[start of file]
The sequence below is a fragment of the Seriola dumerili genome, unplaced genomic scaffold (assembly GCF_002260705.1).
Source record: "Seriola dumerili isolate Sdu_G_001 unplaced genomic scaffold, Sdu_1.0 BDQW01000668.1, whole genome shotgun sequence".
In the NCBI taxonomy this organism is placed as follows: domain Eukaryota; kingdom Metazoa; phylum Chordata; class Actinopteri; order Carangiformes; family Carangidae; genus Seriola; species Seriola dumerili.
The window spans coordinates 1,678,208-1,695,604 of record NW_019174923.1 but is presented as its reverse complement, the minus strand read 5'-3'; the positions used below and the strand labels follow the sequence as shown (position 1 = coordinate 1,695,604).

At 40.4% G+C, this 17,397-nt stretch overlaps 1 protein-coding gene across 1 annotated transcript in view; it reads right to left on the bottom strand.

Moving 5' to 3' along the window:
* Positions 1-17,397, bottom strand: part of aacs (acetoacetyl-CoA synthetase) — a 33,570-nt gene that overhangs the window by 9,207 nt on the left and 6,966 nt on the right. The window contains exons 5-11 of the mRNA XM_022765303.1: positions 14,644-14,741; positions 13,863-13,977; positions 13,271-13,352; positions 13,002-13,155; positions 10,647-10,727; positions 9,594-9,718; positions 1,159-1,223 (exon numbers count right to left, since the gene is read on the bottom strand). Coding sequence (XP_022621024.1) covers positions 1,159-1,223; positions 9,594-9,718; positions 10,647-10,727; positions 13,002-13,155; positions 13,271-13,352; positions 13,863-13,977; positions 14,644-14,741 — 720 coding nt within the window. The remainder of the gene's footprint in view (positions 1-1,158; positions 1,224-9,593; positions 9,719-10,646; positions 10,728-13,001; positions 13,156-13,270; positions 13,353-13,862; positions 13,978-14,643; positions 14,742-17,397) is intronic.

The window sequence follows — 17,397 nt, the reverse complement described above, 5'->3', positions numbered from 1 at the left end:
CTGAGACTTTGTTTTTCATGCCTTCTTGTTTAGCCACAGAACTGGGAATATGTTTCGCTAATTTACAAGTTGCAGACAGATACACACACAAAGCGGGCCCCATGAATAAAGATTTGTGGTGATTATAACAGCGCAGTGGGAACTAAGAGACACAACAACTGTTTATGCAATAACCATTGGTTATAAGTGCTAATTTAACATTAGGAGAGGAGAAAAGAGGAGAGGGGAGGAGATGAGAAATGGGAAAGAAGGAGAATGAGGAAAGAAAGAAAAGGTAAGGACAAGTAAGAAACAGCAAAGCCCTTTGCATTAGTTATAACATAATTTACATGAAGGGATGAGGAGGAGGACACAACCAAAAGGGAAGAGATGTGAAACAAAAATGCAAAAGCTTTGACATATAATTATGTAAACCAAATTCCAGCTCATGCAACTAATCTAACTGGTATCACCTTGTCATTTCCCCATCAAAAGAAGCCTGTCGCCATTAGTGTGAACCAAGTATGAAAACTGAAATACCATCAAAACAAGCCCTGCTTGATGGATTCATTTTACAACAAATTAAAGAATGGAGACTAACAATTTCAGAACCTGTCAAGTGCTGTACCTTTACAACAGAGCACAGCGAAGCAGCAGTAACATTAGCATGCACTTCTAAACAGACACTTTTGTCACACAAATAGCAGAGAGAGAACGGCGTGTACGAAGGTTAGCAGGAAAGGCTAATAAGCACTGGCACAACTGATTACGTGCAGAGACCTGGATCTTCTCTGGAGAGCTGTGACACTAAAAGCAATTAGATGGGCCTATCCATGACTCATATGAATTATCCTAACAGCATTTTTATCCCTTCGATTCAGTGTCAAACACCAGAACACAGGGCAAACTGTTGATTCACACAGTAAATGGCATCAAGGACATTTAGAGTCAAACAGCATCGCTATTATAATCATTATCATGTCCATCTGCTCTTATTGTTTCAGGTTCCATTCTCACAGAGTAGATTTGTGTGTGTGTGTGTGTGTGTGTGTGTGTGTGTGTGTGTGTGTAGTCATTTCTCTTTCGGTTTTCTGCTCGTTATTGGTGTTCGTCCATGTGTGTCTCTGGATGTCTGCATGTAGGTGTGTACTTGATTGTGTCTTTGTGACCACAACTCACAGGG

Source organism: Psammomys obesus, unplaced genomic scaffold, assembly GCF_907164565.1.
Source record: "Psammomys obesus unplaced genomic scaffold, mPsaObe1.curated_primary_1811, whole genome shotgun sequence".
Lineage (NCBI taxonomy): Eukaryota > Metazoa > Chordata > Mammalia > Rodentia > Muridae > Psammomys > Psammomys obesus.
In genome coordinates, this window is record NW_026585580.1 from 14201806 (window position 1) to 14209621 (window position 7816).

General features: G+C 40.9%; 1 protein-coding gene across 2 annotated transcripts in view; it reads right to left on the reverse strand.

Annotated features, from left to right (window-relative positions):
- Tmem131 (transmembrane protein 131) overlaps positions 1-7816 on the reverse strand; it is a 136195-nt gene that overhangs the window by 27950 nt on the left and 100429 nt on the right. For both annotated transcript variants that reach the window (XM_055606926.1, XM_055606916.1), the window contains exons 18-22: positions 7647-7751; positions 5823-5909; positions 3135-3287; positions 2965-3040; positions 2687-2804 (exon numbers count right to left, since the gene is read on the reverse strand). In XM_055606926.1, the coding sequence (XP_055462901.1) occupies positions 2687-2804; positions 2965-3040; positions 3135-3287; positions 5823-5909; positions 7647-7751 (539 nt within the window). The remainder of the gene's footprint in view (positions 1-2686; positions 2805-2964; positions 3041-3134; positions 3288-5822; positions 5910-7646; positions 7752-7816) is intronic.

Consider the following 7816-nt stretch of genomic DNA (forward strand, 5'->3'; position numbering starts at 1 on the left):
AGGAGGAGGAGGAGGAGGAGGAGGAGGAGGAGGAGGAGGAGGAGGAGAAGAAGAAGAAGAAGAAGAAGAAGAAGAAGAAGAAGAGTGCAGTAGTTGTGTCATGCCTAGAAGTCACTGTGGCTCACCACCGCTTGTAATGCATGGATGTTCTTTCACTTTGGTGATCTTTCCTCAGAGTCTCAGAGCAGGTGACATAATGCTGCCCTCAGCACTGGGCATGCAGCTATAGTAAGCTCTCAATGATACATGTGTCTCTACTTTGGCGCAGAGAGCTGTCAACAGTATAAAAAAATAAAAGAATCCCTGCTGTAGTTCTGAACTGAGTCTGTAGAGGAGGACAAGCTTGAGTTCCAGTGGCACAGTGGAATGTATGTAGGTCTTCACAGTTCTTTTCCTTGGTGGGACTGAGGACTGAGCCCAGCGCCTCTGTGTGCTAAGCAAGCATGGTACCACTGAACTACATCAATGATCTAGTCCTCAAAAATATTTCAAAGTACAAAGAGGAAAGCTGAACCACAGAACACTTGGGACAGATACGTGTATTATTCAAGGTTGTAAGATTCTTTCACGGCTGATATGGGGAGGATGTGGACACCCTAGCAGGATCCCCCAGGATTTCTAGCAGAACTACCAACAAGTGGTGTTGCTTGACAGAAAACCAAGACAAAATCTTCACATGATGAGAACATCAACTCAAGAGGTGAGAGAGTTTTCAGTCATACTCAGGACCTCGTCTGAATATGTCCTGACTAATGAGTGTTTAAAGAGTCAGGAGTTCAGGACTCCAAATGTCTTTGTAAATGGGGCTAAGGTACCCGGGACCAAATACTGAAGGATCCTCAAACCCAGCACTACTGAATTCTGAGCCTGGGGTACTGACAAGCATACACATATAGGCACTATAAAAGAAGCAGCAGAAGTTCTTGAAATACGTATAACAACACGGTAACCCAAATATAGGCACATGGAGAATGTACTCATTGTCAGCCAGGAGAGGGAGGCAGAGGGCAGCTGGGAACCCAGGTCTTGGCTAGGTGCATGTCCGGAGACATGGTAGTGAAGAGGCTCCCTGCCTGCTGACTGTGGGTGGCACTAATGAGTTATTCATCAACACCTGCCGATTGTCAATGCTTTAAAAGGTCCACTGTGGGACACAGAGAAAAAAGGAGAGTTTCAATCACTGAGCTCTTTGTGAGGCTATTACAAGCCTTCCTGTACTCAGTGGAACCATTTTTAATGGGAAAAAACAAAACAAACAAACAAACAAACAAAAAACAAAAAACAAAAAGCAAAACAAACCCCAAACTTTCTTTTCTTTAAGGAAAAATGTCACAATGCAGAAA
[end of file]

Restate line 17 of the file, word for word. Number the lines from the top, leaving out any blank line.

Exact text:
Consider the following 7816-nt stretch of genomic DNA (forward strand, 5'->3'; position numbering starts at 1 on the left):